'A Picture of War is Not War', we read in Hito Steyerl's iconic film November (2004), an essayistic Super 8 film tackling the definition of terrorism constructed around the figure of the artist's best friend Andrea Wolf, who was killed as a terrorist in 1998 in Eastern Anatolia after she joined the PKK (Kurdistan Workers' Party). Mixing documentary...
There has been a flurry of triennial and biennial art activity in Japan this year. The Aichi Triennale opened in Nagoya this August, sparking a national debate about the shutting down of a display of formerly censored works—the result of public backlash against a burnt image of Emperor Hirohito and a statue commemorating the women forced into...
Hans Hartung and Art Informel at Mazzoleni London (1 October 2019-18 January 2020) presents key works by the French-German painter while highlighting his connection with artists active in Paris during the 50s and 60s. In this video, writer and historian Alan Montgomery discusses Hartung's practice and its legacy.Born in Leipzig in 1904, Hans...
Narrbong-galang are fibre bags that have traditionally been and continue to be used by Waradgerie (Wiradjuri) people for the collecting, storing, transportation and care of goods. They are hand-made vessels to hold what one assigns value.
Lorraine Connelly-Northey has been creating narrbong-galang for close to two decades, using reclaimed and weathered farming materials - rusted tin, burnt barbed wire, steel pipe, fence posts, perhaps a mattress frame from an abandoned home. In using this debris of recent rural agriculture, Connelly-Northey speaks to a complex relationship across pre- and post-colonial Australia, whilst asserting a story of resilience within an environment that tends to erosion and loss. It is a practice the artist employs across her work to forge gulaman-galang (coolamons, bark winnowing/scooping tools), monumental wall sculptures and maps, and possum skin cloaks. In each case the objects created carry both their material history and the material's cultural weight. They also perform an educational function, participating in a system of knowledge transfer, from artist to audience, senior practitioner to younger maker, peer to peer, amongst community.
The vast collection of narrbong-galang presented here are vessels of and for knowledge. They are a representation of an unknowably large resource of collective wisdom, some of which has been shared or handed down to the artist, and some of which is held by others. Each narrbong exists within a network that generates strength in its connectedness - a vessel for an individual node of wisdom that through sharing and exchange becomes enriched. There is wisdom here pertaining to land management, to histories of rivers, to harvesting, medicine, astronomy and language. But still it is invisible. Connelly-Northey has offered the mechanics of the network - a diagram for how we may better learn from each other, participating, sharing and listening to the keepers of this wisdom.
In a recent conversation, Connelly-Northey explained to me how 28 years ago she decided to forget how to make pancakes: "so now if I want to make pancakes for my sons, I've got to look it up in a recipe book. But that's fine, because it's in a book. I haven't got enough room for all the blackfella knowledge that I need to be worrying about pancake recipes." There's a jovialness in the delivery here, but deadly seriousness in sentiment and intent - cultural knowledge takes precedence and is central to Connelly-Northey's life and work. The responsibility of holding and sharing this knowledge is one undertaken with vitality and resolute commitment by the artist, the benefits of which extend from those in earshot of Connelly-Northey to fortunate audiences encountering her work, to family and community. As much as Narrbong-galang functions as a diagram for a collective knowledge resource, it also acts as a map of Connelly-Northey's very personal project of accumulation and sharing.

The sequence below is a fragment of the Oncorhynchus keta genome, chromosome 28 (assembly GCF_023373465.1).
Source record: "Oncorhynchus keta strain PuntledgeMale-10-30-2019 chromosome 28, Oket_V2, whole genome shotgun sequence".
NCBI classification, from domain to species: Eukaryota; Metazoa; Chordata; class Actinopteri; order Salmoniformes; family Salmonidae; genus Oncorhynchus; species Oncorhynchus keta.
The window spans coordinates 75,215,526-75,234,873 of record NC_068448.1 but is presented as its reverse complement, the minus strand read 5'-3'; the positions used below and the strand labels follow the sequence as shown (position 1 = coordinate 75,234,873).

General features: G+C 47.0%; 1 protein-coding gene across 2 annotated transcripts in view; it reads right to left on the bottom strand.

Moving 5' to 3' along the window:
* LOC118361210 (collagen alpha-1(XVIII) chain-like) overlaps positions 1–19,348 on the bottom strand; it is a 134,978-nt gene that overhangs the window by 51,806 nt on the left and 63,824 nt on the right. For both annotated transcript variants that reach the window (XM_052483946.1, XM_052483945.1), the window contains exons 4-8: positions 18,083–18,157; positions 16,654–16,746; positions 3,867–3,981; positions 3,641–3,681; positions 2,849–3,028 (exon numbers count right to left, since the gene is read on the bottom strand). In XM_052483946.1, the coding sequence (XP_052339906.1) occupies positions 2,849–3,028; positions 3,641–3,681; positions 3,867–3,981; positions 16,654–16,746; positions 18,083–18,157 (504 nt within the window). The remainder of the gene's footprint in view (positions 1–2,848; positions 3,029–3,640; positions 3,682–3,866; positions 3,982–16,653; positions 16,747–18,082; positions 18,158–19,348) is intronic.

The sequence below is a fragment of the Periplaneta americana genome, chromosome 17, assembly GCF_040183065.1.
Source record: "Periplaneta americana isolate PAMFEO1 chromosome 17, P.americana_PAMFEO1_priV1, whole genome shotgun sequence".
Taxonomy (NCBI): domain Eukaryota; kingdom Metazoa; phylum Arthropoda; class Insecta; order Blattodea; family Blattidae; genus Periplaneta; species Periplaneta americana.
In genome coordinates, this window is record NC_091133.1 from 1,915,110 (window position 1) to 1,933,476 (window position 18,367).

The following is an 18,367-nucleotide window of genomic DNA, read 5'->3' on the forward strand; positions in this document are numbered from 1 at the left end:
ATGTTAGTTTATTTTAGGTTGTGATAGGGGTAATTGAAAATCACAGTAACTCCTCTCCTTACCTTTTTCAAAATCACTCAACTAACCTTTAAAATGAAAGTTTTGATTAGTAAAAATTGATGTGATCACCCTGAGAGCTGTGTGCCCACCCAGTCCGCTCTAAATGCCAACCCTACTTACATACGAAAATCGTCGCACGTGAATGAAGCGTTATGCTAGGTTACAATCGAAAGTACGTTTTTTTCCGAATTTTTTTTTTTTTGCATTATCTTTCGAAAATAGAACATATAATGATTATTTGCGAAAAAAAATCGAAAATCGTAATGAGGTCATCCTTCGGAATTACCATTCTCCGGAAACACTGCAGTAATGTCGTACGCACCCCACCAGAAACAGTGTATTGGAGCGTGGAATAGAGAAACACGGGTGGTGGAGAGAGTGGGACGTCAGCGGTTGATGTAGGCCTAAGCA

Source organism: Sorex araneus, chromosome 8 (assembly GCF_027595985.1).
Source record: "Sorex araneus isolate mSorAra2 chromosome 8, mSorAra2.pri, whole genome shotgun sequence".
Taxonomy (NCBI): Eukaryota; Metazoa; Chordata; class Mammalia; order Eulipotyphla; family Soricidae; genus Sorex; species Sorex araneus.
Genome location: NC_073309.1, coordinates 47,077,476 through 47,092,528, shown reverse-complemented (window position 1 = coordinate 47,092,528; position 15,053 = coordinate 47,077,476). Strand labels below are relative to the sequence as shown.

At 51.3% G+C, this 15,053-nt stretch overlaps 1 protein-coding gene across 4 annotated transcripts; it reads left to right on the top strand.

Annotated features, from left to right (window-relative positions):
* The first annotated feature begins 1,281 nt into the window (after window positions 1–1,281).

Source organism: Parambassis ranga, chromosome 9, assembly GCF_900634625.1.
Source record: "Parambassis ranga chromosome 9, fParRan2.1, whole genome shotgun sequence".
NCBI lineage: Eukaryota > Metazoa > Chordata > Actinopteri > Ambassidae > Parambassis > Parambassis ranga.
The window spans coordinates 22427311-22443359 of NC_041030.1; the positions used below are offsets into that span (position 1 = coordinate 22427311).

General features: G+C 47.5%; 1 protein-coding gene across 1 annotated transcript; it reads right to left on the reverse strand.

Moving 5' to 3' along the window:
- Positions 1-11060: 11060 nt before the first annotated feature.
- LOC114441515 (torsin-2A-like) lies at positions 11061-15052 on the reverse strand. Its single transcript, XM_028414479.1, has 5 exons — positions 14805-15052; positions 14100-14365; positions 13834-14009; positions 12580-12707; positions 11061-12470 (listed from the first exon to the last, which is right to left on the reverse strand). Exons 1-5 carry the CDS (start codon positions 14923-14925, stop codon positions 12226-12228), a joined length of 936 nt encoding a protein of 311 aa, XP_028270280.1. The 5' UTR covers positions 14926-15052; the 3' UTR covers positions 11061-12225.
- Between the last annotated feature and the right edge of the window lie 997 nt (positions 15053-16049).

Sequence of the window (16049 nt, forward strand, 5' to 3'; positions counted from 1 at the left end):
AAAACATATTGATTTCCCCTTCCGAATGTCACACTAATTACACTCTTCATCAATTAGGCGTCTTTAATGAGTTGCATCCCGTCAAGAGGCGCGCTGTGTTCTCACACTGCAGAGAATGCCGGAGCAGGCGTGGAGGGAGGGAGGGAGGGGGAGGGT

Lorraine Connelly-Northey was born in 1962 in Swan Hill, Victoria. She Lives and works on Waradgerie (Wiradjuri) Country, New South Wales. Connelly-Northey uses Aboriginal coil-weaving techniques to transform found industrial and organic materials like corrugated iron, fencing wire, feathers and shells into traditional forms such as koolimans (bush bowls) and narbongs (string bags).
Connelly-Northey's work has been shown in numerous exhibitions. Notable solo exhibitions include Waradgerie Weaver: Lorraine Connelly-Northey, Ararat Regional Art Gallery, Ararat, Victoria (2013); Swan Hill Regional Art Gallery, Swan Hill (2012-2013); 100 Narbongs, Koorie Heritage Trust, Melbourne (2004); and 16 Lap Laps (traditional aprons), Albury Art Gallery, Albury (2001).
Selected group exhibitions include Compass, Museum of Contemporary Art Australia, Sydney (2018); Who's Afraid of Colour, National Gallery of Victoria, Melbourne (2016-2017); Wiradjuri Ngurambambanggu, Murray Art Museum Albury, Albury (2015); unDisclosed, National Indigenous Art Triennial, National Gallery of Australia, Canberra (2013); 7th Asia Pacific Triennial of Contemporary Art, Queensland Art Gallery | Gallery of Modern Art, Brisbane (2012); People of the First Sunrise: Indigenous Art from Eastern Australia, Glasshouse Regional Gallery, Port Macquarie (2011); The Beauty of Distance - Songs of Survival in a Precarious Age, 18th Biennale of Sydney (2010).
Connelly-Northey's work is held in a number of public and private collections, including the Art Gallery of Ballarat, Victoria; Swan Hill Regional Art Gallery, Swan Hill, Victoria; Art Gallery of New South Wales, Sydney; Museum of Contemporary Art Australia, Sydney; National Gallery of Victoria, Melbourne; Flinders University Art Museum, Adelaide, South Australia; and Queensland Art Gallery | Gallery of Modern Art, Brisbane.
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